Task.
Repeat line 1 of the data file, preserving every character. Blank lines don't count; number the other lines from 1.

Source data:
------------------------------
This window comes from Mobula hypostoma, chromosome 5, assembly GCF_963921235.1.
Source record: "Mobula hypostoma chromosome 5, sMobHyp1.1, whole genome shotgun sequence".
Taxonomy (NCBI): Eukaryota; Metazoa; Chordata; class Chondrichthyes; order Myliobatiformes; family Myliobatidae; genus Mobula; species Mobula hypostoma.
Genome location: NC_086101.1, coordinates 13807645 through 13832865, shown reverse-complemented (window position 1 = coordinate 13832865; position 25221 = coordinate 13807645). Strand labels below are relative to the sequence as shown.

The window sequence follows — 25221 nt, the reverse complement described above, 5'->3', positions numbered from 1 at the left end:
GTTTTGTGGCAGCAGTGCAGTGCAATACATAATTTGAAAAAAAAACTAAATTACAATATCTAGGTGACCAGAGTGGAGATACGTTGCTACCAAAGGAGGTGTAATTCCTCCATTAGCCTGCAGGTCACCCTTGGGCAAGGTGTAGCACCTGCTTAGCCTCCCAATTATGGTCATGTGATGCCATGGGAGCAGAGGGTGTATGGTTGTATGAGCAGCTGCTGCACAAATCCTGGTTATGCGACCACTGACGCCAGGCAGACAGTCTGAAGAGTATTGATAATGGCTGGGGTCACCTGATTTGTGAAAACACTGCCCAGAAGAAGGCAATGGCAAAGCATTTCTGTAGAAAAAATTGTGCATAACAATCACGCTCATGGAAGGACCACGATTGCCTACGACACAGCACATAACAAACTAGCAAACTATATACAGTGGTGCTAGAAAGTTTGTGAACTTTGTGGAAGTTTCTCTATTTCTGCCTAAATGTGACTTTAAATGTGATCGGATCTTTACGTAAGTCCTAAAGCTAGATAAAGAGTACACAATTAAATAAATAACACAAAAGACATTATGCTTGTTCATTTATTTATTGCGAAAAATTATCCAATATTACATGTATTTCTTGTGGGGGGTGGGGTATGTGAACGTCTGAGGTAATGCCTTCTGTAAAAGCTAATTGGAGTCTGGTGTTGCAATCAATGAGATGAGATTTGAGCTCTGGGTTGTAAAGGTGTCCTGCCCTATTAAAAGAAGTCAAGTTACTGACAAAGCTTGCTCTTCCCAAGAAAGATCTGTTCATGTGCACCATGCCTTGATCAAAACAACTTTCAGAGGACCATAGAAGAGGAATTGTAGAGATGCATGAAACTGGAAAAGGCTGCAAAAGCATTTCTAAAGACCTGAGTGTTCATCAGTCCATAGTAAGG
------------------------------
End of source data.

This window comes from Mobula hypostoma, chromosome 5, assembly GCF_963921235.1.